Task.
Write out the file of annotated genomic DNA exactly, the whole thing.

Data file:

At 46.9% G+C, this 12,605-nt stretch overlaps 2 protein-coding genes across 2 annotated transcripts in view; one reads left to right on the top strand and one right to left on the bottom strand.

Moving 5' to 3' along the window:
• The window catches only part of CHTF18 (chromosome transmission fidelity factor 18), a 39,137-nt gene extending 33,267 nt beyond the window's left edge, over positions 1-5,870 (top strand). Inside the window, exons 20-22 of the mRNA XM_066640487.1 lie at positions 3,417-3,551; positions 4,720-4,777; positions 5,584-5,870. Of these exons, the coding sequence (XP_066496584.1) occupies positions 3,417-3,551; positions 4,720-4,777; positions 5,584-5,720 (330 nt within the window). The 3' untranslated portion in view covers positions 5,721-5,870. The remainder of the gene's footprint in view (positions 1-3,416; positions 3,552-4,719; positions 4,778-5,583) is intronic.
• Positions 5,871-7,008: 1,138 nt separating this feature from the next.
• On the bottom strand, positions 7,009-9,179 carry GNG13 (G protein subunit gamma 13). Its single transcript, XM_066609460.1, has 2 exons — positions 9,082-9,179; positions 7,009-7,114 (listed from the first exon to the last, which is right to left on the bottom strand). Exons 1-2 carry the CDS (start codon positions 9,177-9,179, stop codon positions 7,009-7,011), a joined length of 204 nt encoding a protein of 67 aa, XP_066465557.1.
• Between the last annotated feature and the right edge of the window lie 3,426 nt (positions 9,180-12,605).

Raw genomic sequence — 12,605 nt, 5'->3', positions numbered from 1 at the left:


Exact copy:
At 46.9% G+C, this 12,605-nt stretch overlaps 2 protein-coding genes across 2 annotated transcripts in view; one reads left to right on the top strand and one right to left on the bottom strand.

Moving 5' to 3' along the window:
• The window catches only part of CHTF18 (chromosome transmission fidelity factor 18), a 39,137-nt gene extending 33,267 nt beyond the window's left edge, over positions 1-5,870 (top strand). Inside the window, exons 20-22 of the mRNA XM_066640487.1 lie at positions 3,417-3,551; positions 4,720-4,777; positions 5,584-5,870. Of these exons, the coding sequence (XP_066496584.1) occupies positions 3,417-3,551; positions 4,720-4,777; positions 5,584-5,720 (330 nt within the window). The 3' untranslated portion in view covers positions 5,721-5,870. The remainder of the gene's footprint in view (positions 1-3,416; positions 3,552-4,719; positions 4,778-5,583) is intronic.
• Positions 5,871-7,008: 1,138 nt separating this feature from the next.
• On the bottom strand, positions 7,009-9,179 carry GNG13 (G protein subunit gamma 13). Its single transcript, XM_066609460.1, has 2 exons — positions 9,082-9,179; positions 7,009-7,114 (listed from the first exon to the last, which is right to left on the bottom strand). Exons 1-2 carry the CDS (start codon positions 9,177-9,179, stop codon positions 7,009-7,011), a joined length of 204 nt encoding a protein of 67 aa, XP_066465557.1.
• Between the last annotated feature and the right edge of the window lie 3,426 nt (positions 9,180-12,605).

Raw genomic sequence — 12,605 nt, 5'->3', positions numbered from 1 at the left: